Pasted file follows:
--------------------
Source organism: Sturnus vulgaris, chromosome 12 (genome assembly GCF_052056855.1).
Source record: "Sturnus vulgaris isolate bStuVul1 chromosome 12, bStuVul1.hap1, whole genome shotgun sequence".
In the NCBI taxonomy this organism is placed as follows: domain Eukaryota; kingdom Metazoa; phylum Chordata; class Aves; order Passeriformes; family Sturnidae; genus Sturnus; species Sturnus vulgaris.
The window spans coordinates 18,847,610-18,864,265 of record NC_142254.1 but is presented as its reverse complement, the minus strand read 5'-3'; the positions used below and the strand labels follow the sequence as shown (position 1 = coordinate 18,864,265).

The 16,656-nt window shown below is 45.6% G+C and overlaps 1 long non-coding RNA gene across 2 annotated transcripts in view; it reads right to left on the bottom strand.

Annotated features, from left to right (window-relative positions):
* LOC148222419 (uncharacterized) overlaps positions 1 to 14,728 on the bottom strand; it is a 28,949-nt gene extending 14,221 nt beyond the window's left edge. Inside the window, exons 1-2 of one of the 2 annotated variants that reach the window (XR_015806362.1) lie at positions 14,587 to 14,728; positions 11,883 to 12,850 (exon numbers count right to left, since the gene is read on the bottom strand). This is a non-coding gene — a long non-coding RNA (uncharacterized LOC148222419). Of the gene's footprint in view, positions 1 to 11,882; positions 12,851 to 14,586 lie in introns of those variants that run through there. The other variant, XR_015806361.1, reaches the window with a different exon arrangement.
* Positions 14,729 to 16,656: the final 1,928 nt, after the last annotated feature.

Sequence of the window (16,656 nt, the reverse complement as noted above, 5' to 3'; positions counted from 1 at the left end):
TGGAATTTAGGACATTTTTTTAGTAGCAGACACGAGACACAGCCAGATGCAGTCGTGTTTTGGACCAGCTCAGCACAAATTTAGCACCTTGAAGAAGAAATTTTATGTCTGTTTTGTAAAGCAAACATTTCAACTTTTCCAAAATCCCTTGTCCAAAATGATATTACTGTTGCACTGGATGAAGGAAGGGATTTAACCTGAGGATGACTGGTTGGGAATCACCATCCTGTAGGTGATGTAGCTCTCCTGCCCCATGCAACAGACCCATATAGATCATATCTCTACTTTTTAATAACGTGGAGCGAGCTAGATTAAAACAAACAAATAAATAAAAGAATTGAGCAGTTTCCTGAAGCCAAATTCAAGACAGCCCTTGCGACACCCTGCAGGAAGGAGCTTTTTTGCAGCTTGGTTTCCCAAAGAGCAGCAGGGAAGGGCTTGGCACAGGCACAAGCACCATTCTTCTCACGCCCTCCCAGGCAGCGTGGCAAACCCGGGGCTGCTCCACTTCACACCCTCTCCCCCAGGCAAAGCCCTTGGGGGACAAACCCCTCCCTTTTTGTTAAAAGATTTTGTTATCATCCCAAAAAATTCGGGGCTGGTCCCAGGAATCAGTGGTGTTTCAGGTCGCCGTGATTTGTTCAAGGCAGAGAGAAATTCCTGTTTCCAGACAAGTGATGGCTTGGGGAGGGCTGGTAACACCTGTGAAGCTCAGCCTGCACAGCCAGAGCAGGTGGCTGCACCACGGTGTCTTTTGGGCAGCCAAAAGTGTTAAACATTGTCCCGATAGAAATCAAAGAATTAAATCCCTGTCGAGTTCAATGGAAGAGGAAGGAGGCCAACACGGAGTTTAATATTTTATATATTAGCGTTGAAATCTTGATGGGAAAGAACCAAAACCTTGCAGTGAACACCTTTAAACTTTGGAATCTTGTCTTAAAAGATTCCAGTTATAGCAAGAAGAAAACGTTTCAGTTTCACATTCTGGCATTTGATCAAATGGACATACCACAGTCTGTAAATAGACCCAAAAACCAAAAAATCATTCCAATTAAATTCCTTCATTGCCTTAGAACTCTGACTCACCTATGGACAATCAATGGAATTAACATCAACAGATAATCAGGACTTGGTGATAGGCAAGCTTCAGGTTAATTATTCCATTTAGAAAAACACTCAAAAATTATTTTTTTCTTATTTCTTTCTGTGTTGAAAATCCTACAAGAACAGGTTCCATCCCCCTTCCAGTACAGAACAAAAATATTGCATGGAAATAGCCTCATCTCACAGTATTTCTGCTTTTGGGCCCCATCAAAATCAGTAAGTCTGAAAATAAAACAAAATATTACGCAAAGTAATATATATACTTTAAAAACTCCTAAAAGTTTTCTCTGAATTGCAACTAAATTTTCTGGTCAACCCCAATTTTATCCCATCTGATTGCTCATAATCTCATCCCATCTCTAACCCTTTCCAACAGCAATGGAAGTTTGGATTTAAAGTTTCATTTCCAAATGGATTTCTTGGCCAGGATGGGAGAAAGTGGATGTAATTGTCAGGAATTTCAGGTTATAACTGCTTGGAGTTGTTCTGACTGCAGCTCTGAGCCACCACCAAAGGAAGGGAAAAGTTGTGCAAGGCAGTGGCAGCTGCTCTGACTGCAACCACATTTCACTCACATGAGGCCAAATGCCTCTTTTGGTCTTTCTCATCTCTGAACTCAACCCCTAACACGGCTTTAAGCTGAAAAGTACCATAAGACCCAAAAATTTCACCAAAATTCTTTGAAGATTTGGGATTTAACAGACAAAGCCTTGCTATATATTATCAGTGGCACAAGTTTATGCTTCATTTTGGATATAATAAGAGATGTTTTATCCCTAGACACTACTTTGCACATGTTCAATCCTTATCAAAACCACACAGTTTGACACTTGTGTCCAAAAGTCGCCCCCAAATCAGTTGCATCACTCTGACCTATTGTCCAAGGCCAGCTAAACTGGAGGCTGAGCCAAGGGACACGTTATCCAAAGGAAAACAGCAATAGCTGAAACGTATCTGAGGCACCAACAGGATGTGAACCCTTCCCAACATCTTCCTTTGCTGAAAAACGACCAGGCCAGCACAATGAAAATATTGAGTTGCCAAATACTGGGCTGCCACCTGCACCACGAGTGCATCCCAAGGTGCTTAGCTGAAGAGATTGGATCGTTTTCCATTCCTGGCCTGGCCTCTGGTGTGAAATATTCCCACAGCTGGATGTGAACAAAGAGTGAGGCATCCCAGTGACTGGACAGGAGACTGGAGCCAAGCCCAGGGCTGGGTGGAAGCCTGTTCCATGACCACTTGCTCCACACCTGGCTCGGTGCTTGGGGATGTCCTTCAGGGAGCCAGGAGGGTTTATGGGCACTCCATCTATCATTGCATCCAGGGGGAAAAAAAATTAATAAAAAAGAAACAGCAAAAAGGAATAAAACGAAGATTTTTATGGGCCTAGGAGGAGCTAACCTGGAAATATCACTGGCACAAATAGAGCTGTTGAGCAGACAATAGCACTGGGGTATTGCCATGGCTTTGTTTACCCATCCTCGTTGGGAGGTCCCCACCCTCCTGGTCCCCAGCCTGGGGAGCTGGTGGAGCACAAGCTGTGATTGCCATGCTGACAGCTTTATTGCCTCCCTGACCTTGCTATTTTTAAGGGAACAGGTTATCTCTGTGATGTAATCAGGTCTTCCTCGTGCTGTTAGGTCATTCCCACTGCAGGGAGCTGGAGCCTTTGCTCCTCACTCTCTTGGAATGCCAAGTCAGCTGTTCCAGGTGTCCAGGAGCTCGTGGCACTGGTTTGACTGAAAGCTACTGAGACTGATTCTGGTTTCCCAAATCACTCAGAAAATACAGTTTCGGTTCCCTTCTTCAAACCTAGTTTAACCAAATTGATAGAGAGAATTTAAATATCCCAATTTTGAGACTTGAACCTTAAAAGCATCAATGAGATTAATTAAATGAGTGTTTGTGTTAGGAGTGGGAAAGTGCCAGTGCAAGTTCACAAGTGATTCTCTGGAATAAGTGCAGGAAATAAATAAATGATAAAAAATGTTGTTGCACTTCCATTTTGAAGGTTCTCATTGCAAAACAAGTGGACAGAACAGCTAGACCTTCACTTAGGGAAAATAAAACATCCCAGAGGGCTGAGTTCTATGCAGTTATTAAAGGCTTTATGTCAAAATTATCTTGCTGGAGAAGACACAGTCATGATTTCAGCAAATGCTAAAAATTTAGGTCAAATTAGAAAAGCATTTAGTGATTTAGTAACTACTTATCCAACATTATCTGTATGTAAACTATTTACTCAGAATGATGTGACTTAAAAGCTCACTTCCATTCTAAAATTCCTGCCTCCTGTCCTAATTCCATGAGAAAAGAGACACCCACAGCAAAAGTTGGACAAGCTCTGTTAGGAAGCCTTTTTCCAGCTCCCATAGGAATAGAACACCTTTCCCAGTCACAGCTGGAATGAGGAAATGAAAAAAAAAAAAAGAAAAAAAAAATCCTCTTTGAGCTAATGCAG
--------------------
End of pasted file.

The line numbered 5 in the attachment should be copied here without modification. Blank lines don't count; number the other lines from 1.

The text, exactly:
The 16,656-nt window shown below is 45.6% G+C and overlaps 1 long non-coding RNA gene across 2 annotated transcripts in view; it reads right to left on the bottom strand.